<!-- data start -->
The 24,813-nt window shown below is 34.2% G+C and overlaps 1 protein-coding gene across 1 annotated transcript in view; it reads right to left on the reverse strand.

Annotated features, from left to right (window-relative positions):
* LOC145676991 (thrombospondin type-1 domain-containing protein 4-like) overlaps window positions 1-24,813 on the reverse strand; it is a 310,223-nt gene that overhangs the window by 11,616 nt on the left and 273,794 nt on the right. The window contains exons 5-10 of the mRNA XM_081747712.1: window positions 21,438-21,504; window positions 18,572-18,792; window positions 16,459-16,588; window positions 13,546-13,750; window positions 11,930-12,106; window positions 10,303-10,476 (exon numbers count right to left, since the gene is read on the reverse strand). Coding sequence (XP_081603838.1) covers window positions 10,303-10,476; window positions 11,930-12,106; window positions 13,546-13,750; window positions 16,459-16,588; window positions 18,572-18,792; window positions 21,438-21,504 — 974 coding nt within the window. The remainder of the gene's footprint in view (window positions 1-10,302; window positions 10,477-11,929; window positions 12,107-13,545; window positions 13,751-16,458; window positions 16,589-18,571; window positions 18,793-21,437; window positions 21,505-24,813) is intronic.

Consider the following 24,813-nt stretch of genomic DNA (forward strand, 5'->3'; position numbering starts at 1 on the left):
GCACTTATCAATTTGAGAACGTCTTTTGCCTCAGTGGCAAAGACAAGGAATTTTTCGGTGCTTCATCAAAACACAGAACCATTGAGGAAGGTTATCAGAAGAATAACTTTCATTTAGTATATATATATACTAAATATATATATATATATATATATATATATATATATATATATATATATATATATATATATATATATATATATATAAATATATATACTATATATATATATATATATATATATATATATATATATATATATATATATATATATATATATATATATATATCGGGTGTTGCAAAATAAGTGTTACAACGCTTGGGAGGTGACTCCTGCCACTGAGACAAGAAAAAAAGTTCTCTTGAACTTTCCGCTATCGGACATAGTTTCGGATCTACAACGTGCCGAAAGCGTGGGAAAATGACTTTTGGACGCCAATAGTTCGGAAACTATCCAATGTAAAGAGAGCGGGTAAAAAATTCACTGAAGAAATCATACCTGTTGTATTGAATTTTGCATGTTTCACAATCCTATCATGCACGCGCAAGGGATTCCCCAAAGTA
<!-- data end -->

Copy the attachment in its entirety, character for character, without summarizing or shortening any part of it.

The 24,813-nt window shown below is 34.2% G+C and overlaps 1 protein-coding gene across 1 annotated transcript in view; it reads right to left on the reverse strand.

Annotated features, from left to right (window-relative positions):
* LOC145676991 (thrombospondin type-1 domain-containing protein 4-like) overlaps window positions 1-24,813 on the reverse strand; it is a 310,223-nt gene that overhangs the window by 11,616 nt on the left and 273,794 nt on the right. The window contains exons 5-10 of the mRNA XM_081747712.1: window positions 21,438-21,504; window positions 18,572-18,792; window positions 16,459-16,588; window positions 13,546-13,750; window positions 11,930-12,106; window positions 10,303-10,476 (exon numbers count right to left, since the gene is read on the reverse strand). Coding sequence (XP_081603838.1) covers window positions 10,303-10,476; window positions 11,930-12,106; window positions 13,546-13,750; window positions 16,459-16,588; window positions 18,572-18,792; window positions 21,438-21,504 — 974 coding nt within the window. The remainder of the gene's footprint in view (window positions 1-10,302; window positions 10,477-11,929; window positions 12,107-13,545; window positions 13,751-16,458; window positions 16,589-18,571; window positions 18,793-21,437; window positions 21,505-24,813) is intronic.

Consider the following 24,813-nt stretch of genomic DNA (forward strand, 5'->3'; position numbering starts at 1 on the left):
GCACTTATCAATTTGAGAACGTCTTTTGCCTCAGTGGCAAAGACAAGGAATTTTTCGGTGCTTCATCAAAACACAGAACCATTGAGGAAGGTTATCAGAAGAATAACTTTCATTTAGTATATATATATACTAAATATATATATATATATATATATATATATATATATATATATATATATATATATATATATATATATATATATATAAATATATATACTATATATATATATATATATATATATATATATATATATATATATATATATATATATATATATATATATATATCGGGTGTTGCAAAATAAGTGTTACAACGCTTGGGAGGTGACTCCTGCCACTGAGACAAGAAAAAAAGTTCTCTTGAACTTTCCGCTATCGGACATAGTTTCGGATCTACAACGTGCCGAAAGCGTGGGAAAATGACTTTTGGACGCCAATAGTTCGGAAACTATCCAATGTAAAGAGAGCGGGTAAAAAATTCACTGAAGAAATCATACCTGTTGTATTGAATTTTGCATGTTTCACAATCCTATCATGCACGCGCAAGGGATTCCCCAAAGTA